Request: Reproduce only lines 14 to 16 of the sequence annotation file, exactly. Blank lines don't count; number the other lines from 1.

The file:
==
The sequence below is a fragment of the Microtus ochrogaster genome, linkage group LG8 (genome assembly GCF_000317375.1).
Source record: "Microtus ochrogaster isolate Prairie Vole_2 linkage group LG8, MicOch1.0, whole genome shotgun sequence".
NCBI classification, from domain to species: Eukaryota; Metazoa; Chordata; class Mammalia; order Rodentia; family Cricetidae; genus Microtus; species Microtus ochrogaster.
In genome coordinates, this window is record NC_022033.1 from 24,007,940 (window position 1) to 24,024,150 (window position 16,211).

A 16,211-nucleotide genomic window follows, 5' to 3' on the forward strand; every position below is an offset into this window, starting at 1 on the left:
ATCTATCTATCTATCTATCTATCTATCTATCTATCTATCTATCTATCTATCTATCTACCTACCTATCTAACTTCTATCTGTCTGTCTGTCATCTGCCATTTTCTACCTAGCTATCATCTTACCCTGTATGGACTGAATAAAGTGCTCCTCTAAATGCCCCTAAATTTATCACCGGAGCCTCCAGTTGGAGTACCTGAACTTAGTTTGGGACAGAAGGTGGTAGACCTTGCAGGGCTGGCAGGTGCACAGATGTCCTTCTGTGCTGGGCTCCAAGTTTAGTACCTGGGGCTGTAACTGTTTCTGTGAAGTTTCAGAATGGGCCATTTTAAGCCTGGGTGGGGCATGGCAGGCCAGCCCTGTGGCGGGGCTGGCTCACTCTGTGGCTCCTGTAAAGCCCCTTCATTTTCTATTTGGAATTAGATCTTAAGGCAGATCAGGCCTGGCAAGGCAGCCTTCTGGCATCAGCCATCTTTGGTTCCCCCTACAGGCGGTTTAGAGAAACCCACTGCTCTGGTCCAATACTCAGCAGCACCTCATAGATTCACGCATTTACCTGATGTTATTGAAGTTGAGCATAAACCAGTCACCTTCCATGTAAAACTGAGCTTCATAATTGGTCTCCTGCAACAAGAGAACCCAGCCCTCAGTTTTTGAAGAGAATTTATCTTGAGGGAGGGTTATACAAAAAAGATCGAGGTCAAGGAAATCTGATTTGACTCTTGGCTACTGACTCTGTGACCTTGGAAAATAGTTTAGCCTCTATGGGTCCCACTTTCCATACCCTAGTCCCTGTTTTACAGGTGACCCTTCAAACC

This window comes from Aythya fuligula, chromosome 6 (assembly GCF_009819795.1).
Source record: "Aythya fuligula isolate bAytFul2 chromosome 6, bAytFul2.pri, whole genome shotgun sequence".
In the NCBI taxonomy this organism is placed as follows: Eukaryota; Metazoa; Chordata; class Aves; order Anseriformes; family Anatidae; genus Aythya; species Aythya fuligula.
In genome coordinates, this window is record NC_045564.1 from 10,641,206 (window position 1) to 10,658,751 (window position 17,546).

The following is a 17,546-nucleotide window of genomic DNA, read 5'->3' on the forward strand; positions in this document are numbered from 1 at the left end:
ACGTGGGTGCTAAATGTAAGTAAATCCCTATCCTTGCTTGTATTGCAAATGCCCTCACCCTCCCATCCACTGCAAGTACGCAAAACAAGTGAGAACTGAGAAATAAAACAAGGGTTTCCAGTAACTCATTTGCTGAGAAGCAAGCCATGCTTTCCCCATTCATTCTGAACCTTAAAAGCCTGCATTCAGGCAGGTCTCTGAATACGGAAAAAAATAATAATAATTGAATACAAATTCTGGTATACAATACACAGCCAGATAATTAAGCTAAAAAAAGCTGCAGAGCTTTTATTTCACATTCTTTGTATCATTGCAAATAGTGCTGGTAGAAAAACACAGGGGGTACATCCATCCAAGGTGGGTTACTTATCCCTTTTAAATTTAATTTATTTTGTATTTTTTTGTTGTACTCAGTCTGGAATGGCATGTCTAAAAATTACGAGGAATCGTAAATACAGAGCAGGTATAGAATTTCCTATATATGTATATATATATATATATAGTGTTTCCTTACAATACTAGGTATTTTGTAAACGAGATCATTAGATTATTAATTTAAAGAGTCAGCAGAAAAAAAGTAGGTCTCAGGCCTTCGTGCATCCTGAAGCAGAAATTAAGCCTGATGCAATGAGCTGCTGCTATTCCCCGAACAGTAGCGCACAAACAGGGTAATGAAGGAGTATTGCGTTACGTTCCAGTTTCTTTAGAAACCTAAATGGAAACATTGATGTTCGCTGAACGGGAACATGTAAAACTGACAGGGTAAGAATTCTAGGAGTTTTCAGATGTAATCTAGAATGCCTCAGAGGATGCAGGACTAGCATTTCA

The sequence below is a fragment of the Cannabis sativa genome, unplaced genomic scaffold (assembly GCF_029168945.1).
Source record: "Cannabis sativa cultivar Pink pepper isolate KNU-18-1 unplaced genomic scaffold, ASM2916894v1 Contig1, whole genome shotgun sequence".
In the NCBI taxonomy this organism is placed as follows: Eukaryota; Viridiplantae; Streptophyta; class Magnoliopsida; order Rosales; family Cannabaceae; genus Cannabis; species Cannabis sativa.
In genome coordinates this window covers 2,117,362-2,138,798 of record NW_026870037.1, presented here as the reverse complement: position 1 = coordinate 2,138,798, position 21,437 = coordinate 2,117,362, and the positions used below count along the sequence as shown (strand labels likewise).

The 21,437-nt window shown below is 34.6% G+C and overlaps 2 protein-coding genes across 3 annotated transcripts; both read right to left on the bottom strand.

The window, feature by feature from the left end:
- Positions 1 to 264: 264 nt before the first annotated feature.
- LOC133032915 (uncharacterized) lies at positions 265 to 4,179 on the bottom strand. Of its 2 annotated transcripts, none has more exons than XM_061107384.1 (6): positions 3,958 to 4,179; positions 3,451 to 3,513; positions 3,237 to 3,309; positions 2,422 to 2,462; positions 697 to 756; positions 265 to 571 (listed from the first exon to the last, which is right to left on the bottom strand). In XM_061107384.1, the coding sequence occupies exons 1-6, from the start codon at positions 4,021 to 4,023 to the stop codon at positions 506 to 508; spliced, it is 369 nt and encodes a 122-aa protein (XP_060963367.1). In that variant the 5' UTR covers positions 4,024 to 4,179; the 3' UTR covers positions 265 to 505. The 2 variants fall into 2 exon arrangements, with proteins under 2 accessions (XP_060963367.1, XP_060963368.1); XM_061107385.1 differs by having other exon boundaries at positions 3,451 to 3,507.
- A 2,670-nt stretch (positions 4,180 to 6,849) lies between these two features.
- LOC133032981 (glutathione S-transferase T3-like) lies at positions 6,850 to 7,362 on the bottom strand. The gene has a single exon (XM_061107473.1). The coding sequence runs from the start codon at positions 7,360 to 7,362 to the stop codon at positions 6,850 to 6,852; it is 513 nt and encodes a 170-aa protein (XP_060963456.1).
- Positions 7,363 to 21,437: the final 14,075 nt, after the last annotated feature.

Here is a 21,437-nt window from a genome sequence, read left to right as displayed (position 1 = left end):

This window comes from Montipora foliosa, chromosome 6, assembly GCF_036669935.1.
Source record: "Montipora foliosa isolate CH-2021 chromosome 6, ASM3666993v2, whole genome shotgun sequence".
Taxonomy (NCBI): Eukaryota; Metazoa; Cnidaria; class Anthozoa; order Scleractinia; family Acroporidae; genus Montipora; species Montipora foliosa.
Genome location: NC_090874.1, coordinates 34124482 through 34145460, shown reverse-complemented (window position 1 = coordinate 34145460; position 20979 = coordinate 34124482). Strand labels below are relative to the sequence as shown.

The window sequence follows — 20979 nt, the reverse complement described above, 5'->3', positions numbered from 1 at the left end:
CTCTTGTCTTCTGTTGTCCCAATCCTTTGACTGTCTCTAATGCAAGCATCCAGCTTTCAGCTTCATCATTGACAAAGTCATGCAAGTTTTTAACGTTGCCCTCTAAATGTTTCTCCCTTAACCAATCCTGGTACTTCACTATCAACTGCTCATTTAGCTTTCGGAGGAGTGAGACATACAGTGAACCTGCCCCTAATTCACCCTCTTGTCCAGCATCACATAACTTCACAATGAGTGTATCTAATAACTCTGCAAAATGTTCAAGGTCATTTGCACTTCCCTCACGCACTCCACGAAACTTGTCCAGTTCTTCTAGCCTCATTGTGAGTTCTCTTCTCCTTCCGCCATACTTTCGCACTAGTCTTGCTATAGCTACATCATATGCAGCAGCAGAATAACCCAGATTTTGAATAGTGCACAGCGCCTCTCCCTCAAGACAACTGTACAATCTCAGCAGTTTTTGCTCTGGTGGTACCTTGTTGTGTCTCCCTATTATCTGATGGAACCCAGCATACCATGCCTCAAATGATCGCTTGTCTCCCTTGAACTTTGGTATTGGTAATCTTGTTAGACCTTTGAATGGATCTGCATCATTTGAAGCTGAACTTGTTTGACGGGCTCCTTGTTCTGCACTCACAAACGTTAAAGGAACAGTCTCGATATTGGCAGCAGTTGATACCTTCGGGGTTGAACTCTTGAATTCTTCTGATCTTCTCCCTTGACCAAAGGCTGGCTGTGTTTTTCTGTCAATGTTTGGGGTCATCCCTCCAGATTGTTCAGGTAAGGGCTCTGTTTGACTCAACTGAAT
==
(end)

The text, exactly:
Source record: "Cannabis sativa cultivar Pink pepper isolate KNU-18-1 unplaced genomic scaffold, ASM2916894v1 Contig1, whole genome shotgun sequence".
In the NCBI taxonomy this organism is placed as follows: Eukaryota; Viridiplantae; Streptophyta; class Magnoliopsida; order Rosales; family Cannabaceae; genus Cannabis; species Cannabis sativa.
In genome coordinates this window covers 2,117,362-2,138,798 of record NW_026870037.1, presented here as the reverse complement: position 1 = coordinate 2,138,798, position 21,437 = coordinate 2,117,362, and the positions used below count along the sequence as shown (strand labels likewise).